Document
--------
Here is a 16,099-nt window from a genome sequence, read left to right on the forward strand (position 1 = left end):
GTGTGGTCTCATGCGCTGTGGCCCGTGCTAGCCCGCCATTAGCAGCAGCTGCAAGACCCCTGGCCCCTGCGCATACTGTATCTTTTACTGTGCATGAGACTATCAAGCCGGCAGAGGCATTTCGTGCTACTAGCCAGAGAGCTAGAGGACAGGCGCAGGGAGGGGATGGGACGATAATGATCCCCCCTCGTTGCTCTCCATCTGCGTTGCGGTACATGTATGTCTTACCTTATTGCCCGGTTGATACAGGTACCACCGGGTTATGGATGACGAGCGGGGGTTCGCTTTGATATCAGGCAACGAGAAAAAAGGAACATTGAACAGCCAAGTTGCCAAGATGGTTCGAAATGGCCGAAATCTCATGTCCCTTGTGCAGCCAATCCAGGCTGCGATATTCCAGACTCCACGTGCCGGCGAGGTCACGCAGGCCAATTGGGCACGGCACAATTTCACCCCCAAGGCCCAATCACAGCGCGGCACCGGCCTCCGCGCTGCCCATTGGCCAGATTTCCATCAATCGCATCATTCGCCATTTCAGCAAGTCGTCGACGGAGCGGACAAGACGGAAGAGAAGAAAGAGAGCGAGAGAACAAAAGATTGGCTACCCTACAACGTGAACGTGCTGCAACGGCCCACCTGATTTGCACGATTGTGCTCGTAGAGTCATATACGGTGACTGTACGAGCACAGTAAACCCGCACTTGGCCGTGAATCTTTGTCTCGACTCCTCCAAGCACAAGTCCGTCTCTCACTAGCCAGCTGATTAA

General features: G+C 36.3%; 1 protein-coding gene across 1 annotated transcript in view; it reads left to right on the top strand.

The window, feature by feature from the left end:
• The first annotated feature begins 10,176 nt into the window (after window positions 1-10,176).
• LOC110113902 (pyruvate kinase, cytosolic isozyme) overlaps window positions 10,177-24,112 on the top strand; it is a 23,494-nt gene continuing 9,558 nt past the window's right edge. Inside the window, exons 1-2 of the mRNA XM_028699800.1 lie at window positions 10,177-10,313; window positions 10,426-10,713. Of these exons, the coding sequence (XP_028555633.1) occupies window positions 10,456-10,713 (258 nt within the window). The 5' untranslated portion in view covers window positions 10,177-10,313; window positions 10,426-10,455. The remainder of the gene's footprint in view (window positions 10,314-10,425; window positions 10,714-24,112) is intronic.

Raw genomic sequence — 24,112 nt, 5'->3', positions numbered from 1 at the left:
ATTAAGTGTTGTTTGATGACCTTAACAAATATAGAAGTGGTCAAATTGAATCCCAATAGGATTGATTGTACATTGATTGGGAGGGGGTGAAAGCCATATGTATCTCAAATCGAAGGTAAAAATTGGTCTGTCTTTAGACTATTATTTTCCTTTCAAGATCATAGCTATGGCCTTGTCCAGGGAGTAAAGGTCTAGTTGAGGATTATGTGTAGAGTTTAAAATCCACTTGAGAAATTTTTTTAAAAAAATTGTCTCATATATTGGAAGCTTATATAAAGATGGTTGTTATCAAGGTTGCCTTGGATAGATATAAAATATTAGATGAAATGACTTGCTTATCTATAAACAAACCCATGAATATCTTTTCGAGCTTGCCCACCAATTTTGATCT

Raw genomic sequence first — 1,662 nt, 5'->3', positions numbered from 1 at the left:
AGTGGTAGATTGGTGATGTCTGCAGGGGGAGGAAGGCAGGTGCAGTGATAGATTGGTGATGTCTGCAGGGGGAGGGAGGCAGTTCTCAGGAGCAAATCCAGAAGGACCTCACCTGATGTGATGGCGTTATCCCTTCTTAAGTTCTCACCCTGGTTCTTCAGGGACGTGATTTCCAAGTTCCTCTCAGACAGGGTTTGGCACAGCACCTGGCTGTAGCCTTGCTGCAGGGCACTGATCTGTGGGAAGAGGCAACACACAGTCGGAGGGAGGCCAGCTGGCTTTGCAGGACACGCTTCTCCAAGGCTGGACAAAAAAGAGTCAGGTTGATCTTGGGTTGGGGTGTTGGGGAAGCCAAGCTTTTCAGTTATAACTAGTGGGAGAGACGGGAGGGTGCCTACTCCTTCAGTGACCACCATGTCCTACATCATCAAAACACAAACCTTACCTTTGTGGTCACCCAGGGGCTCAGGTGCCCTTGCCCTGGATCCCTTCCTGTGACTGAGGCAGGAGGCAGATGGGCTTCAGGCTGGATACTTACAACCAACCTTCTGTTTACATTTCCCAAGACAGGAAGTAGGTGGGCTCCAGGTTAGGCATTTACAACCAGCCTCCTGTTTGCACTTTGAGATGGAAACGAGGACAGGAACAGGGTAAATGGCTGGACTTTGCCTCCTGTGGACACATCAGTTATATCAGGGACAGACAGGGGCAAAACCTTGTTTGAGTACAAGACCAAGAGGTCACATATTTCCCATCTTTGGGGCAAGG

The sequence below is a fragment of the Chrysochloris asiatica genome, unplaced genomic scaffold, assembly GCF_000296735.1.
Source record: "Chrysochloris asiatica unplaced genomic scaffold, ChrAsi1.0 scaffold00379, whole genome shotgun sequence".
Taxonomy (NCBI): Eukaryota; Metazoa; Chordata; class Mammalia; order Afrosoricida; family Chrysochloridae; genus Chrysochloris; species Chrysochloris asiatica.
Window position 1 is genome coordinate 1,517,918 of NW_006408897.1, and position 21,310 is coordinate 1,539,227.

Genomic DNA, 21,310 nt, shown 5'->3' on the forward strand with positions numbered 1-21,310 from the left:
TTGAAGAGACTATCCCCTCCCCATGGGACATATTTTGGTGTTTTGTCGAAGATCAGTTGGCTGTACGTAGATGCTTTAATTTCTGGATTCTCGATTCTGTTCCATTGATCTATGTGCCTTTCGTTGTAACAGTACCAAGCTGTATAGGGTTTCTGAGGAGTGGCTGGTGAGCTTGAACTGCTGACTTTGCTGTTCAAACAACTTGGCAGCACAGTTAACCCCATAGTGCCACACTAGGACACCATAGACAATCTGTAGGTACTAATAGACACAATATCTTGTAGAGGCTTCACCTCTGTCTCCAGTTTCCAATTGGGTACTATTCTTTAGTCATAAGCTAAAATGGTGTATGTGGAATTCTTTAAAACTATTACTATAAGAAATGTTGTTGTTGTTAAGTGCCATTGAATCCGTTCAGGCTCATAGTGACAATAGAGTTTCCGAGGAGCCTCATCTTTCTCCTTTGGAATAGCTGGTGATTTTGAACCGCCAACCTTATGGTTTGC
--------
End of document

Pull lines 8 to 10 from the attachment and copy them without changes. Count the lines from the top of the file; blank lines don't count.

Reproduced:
ATTAAGTGTTGTTTGATGACCTTAACAAATATAGAAGTGGTCAAATTGAATCCCAATAGGATTGATTGTACATTGATTGGGAGGGGGTGAAAGCCATATGTATCTCAAATCGAAGGTAAAAATTGGTCTGTCTTTAGACTATTATTTTCCTTTCAAGATCATAGCTATGGCCTTGTCCAGGGAGTAAAGGTCTAGTTGAGGATTATGTGTAGAGTTTAAAATCCACTTGAGAAATTTTTTTAAAAAAATTGTCTCATATATTGGAAGCTTATATAAAGATGGTTGTTATCAAGGTTGCCTTGGATAGATATAAAATATTAGATGAAATGACTTGCTTATCTATAAACAAACCCATGAATATCTTTTCGAGCTTGCCCACCAATTTTGATCT

Raw genomic sequence first — 1,662 nt, 5'->3', positions numbered from 1 at the left:
AGTGGTAGATTGGTGATGTCTGCAGGGGGAGGAAGGCAGGTGCAGTGATAGATTGGTGATGTCTGCAGGGGGAGGGAGGCAGTTCTCAGGAGCAAATCCAGAAGGACCTCACCTGATGTGATGGCGTTATCCCTTCTTAAGTTCTCACCCTGGTTCTTCAGGGACGTGATTTCCAAGTTCCTCTCAGACAGGGTTTGGCACAGCACCTGGCTGTAGCCTTGCTGCAGGGCACTGATCTGTGGGAAGAGGCAACACACAGTCGGAGGGAGGCCAGCTGGCTTTGCAGGACACGCTTCTCCAAGGCTGGACAAAAAAGAGTCAGGTTGATCTTGGGTTGGGGTGTTGGGGAAGCCAAGCTTTTCAGTTATAACTAGTGGGAGAGACGGGAGGGTGCCTACTCCTTCAGTGACCACCATGTCCTACATCATCAAAACACAAACCTTACCTTTGTGGTCACCCAGGGGCTCAGGTGCCCTTGCCCTGGATCCCTTCCTGTGACTGAGGCAGGAGGCAGATGGGCTTCAGGCTGGATACTTACAACCAACCTTCTGTTTACATTTCCCAAGACAGGAAGTAGGTGGGCTCCAGGTTAGGCATTTACAACCAGCCTCCTGTTTGCACTTTGAGATGGAAACGAGGACAGGAACAGGGTAAATGGCTGGACTTTGCCTCCTGTGGACACATCAGTTATATCAGGGACAGACAGGGGCAAAACCTTGTTTGAGTACAAGACCAAGAGGTCACATATTTCCCATCTTTGGGGCAAGG